2. Motion and Distance Acuity

It is an area where a dog’s visual ability outperforms that of a human. Canines are about 10 to 20 times more sensitive to motion at a distance than humans. Since they are more adept to see in dim lights, their vision makes them very effective when they hunt during dawn or dusk.


Tips to Take Good Care of Your Dog’s Eyes

Bacteria can be the main reason for infections of your dog’s eyes. You can treat these infections by using antibiotics and solutions. Conjunctivitis is categorized by the amount of redness around the eye and some greenish or yellowish discharge.

It is the most common cause of canine’s eye infection. Other reasons can be trauma, eyelash abnormalities, or foreign body in the eyes.

Here are some moves to lessen the chances of your pet acquiring an eye infection.

  • Avoid scraping the hair around your dog’s eyes to prevent the introduction of bacteria. Also, trim it regularly using blunt-nosed scissors.
  • Make sure that the corner of your dog’s eyes is mucus free by using sterile veterinary eyewashes.
  • When using insecticides or bathing your pet, make sure to use protective ophthalmic ointment to prevent eye irritations and infection.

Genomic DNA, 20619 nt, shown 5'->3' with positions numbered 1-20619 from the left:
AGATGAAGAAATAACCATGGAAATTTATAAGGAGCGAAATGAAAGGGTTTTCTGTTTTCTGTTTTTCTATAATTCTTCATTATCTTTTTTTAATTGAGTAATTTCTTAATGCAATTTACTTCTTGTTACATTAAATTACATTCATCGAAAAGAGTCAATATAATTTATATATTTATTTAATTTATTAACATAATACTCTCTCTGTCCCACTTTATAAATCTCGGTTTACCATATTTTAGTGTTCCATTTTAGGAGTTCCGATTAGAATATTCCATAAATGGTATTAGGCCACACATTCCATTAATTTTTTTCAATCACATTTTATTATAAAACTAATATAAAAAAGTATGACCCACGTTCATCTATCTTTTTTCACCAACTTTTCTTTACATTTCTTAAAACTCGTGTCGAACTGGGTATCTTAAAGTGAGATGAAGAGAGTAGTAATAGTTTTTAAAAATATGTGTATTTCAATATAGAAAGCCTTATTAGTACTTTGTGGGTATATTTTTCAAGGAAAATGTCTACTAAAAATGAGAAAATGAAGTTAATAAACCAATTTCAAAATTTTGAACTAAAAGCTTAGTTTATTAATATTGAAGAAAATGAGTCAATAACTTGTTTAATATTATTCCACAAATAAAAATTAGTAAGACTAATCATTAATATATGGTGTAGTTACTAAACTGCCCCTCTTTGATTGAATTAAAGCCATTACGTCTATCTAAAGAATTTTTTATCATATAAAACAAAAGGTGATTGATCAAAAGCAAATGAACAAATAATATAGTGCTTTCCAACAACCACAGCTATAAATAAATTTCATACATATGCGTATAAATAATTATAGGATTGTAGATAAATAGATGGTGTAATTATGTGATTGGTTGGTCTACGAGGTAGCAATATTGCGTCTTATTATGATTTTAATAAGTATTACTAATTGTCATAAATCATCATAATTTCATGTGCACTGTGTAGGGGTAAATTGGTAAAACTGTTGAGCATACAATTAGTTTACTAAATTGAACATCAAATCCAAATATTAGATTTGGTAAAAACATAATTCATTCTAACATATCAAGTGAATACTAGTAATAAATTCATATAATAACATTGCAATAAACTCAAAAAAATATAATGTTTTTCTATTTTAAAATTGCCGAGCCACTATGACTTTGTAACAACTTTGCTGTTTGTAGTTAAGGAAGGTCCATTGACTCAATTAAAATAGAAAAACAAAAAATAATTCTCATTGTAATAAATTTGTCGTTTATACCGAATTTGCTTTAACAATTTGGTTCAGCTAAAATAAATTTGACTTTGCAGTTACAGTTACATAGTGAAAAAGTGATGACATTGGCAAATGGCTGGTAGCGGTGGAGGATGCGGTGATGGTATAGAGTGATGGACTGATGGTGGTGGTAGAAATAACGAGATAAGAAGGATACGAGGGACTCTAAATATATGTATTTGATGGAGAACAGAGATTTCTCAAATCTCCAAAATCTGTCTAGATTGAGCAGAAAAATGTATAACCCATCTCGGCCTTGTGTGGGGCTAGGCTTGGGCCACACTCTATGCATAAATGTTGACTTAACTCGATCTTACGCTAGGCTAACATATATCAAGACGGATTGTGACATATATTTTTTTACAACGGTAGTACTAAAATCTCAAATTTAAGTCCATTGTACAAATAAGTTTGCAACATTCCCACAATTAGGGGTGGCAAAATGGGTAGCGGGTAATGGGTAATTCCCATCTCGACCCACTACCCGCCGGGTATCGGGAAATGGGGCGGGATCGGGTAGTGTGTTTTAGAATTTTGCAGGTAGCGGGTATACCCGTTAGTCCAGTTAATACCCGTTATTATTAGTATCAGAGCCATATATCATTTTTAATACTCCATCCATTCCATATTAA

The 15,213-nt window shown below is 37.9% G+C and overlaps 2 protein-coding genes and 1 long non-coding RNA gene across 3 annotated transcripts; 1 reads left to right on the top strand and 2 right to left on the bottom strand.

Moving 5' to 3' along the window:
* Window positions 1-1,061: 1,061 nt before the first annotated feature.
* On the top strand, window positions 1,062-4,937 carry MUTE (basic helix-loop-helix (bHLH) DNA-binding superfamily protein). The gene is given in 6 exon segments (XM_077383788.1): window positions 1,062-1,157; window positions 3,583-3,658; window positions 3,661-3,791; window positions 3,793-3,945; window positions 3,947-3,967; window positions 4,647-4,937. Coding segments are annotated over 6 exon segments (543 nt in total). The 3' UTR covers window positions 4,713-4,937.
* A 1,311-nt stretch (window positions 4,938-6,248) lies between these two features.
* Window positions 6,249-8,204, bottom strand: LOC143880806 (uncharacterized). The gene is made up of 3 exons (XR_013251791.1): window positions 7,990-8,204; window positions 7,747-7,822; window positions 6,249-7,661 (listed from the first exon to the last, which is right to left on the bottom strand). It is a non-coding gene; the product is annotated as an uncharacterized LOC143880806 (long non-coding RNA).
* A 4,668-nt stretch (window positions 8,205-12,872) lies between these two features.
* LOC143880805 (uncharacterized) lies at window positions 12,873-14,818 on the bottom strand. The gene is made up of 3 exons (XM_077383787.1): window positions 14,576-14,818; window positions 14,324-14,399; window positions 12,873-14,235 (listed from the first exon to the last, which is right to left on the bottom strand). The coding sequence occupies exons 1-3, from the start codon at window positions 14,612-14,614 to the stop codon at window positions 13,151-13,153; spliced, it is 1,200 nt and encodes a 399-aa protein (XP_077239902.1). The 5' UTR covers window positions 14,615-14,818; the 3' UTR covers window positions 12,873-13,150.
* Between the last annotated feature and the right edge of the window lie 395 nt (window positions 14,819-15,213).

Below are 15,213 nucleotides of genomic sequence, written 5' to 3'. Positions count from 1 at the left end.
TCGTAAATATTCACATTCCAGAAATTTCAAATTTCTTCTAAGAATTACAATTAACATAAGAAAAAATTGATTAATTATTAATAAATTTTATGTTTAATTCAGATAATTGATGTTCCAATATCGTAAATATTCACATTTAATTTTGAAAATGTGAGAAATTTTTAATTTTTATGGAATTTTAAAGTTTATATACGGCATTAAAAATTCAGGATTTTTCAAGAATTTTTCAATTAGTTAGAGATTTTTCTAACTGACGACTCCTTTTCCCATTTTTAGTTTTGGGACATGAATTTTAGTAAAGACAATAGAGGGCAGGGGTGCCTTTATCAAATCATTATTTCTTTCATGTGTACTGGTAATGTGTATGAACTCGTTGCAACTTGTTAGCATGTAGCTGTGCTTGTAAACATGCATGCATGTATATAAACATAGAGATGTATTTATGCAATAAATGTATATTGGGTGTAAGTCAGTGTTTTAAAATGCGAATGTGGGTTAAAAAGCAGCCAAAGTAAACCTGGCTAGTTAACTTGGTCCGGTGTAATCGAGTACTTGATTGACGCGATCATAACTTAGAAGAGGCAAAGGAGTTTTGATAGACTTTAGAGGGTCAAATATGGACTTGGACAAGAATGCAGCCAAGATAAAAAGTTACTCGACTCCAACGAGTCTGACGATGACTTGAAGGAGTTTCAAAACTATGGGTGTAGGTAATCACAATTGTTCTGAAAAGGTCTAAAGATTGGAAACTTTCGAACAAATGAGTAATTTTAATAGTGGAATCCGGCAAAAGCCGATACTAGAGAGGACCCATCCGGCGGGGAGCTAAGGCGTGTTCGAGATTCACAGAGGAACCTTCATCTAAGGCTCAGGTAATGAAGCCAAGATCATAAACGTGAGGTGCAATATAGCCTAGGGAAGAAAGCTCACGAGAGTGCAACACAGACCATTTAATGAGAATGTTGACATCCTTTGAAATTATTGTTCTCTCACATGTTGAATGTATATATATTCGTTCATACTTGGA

• Keep your dog away from situations that might cause eye trauma. For example, exposure to irritating substances or fights with other dogs.
  • Use tear stain removers for removing excess tears spilling down the eyelids. It can be a hotbed for bacteria since some canines don’t have the mechanism for draining tears from the lacrimal gland.



Although dogs may not see as thoroughly as humans, these differences did not hinder man and dog from living alongside each other.

While humans rely heavily on their vision, dogs have learned to use their other senses to interpret the world. In fact, their noses are estimated to be 100 million times more sensitive than humans.

So, the next time you throw a ball on the lawn and your dog can’t seem to find it, remember that it has other means to discover it. And chances are, it will.